A Roth conversion is done by converting or rolling over an existing Traditional IRA and/or tax qualified plan (like a 401(k), 403(b) or 457) into a Roth IRA.1
The income tax free withdrawals that Roth accounts offer make them an attractive investment option. However, the tax implications of a Roth conversion may be significant.
The primary advantage of a Roth IRA is that the asset growth, dividends and interest aren’t taxable while assets are held in the plan. In addition, when you withdraw assets from the Roth IRA, the distributions are income tax free under certain conditions.
Roth conversions can offer these other advantages:
1. Roth conversions are taxable
The pretax amount you convert is included in your gross income in the year of the conversion. For tax purposes, the IRS treats all IRAs as a single IRA, even when the IRA consists of deductible and nondeductible contributions. Therefore, there is no advantage in converting the IRA with the greatest nondeductible contributions. The reverse is true however, with 401(k) or 403(b) plans. These plans are not aggregated, so it is possible to convert the plan that holds the most after-tax contributions.
2. Paying taxes on the conversion
The IRS treats a conversion from a Traditional plan to a Roth plan as a distribution. That means that the conversion amount is included in your gross income and is taxable — just like an actual distribution of the same amount from your Traditional plan would be taxable. You’ll pay tax on the converted amount at your applicable tax rate.
3. Income tax rates
If you expect to be in a lower income tax bracket in the future, it might be more beneficial to keep your assets in the Traditional plan for now. But if you expect to be in a higher income tax bracket in the future, there may be a greater benefit to converting.
4. Investment performance
Pay attention to the financial markets. You don’t want to pay federal and state tax now on the conversion of a Traditional plan only to see the converted account’s value decrease later.
5. Beneficiary considerations
If your individual beneficiary (or a trust you established for the beneficiary) is in a higher income tax bracket than you, a conversion might make sense. Especially if you don’t need to draw from the plan during your life and can pay the income tax liability from other assets. Also, if you wish to leave a plan to a noncitizen spouse or to a trust for a special needs child, a conversion might be a good strategy because it removes income tax considerations from the equation.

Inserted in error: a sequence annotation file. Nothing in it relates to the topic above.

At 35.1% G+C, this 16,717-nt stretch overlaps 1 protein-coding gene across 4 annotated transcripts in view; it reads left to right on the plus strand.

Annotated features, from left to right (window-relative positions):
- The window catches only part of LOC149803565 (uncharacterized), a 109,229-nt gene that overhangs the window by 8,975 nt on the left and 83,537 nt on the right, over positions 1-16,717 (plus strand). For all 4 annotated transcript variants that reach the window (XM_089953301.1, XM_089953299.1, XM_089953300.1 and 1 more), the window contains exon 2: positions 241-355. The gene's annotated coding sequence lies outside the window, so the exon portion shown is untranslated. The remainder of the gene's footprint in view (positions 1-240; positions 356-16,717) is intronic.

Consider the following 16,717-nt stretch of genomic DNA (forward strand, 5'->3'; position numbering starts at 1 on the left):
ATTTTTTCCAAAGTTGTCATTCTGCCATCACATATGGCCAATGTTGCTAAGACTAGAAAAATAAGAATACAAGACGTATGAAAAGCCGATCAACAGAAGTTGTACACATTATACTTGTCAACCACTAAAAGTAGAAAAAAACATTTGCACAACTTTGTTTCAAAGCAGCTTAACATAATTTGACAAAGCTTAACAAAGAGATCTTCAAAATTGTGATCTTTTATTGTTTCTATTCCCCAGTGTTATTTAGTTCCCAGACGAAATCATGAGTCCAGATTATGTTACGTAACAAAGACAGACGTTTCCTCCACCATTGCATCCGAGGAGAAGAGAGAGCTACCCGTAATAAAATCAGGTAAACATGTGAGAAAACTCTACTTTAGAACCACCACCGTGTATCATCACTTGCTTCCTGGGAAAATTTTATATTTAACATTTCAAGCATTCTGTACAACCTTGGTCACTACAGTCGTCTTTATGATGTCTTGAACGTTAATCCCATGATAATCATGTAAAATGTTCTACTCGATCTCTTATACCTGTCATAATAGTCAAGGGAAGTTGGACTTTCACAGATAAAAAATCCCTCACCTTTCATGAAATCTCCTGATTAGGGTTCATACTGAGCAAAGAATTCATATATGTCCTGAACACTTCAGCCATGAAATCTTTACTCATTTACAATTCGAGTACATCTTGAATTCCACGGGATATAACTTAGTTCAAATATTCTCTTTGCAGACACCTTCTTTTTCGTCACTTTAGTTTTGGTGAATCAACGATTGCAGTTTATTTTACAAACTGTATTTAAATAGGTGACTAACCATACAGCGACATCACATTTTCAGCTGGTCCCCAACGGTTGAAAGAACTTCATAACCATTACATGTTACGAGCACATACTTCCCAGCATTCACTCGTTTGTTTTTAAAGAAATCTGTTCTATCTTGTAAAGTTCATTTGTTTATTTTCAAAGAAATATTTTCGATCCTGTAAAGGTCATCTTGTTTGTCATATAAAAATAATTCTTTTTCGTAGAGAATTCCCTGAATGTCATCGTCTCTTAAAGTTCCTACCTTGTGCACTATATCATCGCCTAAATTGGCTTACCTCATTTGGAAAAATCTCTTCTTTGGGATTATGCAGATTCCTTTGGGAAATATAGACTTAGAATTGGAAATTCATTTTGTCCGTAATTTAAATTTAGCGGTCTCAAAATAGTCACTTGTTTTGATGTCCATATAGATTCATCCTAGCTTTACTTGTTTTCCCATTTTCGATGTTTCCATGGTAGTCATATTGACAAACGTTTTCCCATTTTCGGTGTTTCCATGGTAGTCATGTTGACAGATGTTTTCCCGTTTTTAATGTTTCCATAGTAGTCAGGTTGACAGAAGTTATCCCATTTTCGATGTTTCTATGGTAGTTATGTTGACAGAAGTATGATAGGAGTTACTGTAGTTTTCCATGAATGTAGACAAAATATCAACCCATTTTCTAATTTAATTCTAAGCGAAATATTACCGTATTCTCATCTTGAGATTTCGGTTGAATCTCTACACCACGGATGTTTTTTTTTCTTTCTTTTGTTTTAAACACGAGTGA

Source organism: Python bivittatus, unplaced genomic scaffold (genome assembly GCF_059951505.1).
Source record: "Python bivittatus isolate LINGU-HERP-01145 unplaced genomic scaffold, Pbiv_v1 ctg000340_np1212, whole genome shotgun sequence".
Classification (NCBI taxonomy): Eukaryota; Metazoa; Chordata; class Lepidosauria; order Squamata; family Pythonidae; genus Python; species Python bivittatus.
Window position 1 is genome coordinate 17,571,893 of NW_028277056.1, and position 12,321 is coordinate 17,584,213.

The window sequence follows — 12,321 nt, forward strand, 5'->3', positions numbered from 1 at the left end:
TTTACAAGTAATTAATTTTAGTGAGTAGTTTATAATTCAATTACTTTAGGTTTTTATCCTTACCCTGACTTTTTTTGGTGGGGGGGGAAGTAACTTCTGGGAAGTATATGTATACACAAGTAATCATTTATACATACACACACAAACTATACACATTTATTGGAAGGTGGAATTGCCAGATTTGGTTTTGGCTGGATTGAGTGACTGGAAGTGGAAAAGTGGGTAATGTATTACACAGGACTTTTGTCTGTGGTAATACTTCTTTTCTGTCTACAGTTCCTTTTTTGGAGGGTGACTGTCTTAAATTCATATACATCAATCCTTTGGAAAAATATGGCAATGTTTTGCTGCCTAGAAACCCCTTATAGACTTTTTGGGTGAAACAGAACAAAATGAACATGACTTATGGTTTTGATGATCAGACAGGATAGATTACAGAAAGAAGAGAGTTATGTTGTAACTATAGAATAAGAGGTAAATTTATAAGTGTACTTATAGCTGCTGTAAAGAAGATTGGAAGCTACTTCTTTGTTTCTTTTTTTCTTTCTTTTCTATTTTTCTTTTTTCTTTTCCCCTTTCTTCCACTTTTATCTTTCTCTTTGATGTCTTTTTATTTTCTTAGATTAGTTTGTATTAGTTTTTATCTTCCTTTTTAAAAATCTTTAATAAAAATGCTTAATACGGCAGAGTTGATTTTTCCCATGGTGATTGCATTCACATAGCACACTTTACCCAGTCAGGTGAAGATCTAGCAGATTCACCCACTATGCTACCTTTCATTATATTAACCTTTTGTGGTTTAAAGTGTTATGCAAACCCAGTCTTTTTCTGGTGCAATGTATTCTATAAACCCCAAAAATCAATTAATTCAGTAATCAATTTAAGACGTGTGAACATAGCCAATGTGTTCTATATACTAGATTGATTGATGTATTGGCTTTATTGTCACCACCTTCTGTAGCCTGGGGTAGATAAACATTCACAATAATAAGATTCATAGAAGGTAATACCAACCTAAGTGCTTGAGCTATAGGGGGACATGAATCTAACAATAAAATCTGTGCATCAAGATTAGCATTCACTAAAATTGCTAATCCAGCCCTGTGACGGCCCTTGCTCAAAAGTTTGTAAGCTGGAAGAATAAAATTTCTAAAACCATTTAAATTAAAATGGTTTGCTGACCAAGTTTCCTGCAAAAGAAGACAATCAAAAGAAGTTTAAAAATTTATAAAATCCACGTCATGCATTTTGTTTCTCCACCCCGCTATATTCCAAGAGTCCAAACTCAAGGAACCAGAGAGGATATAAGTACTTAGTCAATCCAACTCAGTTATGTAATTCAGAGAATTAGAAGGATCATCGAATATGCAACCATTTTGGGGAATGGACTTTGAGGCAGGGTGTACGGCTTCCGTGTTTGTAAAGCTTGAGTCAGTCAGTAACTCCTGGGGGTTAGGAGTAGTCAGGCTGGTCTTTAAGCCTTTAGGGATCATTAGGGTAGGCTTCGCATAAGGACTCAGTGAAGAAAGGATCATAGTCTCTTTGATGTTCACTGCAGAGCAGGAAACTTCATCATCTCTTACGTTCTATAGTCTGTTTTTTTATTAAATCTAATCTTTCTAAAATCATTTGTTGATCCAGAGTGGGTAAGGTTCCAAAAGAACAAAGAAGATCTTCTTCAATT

6. Distribution rules
If you might need access to the converted funds in the short term, make sure you know the rules governing Roth distributions. To make a qualified distribution, you need to meet the following requirements:
It’s important that you work with a qualified attorney or tax advisor to develop a fundamental understanding of the Roth conversion strategy and how it may apply to your specific circumstances.
1 Distributions from tax-qualified retirement plans — including 401(k) plans, tax-sheltered annuities (section 403(b) plans), and governmental 457 plans — are candidates for conversion. You can also convert a Simple IRA, but only after you participate in the Simple IRA plan for at least two years.
2 Roth 401(k)/403(b) plans are subject to the same lifetime minimum distribution rules as their Traditional counterparts.
3 Distributions from a Roth IRA cannot be used to fulfill a minimum distribution requirement arising from a Traditional retirement plan account.
4 If you do a Roth conversion and decide you are unhappy about it, or if you discover that you were not eligible to convert, you can “recharacterize” the conversion. This recharacterization must be made on a “trustee-to-trustee” basis instead of by rollover, the original contribution and net income must be transferred back, and irrevocable notice must be given to the plan trustee. Please note that you cannot recharacterize an “in-plan” conversion (a conversion of non-Roth funds to Roth funds within the same qualified plan). If you do recharacterize, you generally cannot do a reconversion until the latter of: 1) the taxable year following the taxable year of the original conversion, or 2) 30 days after the switch back.
5 Since you already paid the appropriate tax on the original conversion amount for the calendar year in which you converted the asset, the tax and penalty amount is generally imposed upon the earnings rather than upon the original conversion amount.
6 There is an exception for a disability, your death, or if you qualify as a first-time home buyer.
The tax information herein is not intended to be used and cannot be used by any taxpayer for the purpose of avoiding tax penalties. Taxpayers should seek advice based on their own particular circumstances from an independent tax advisor.
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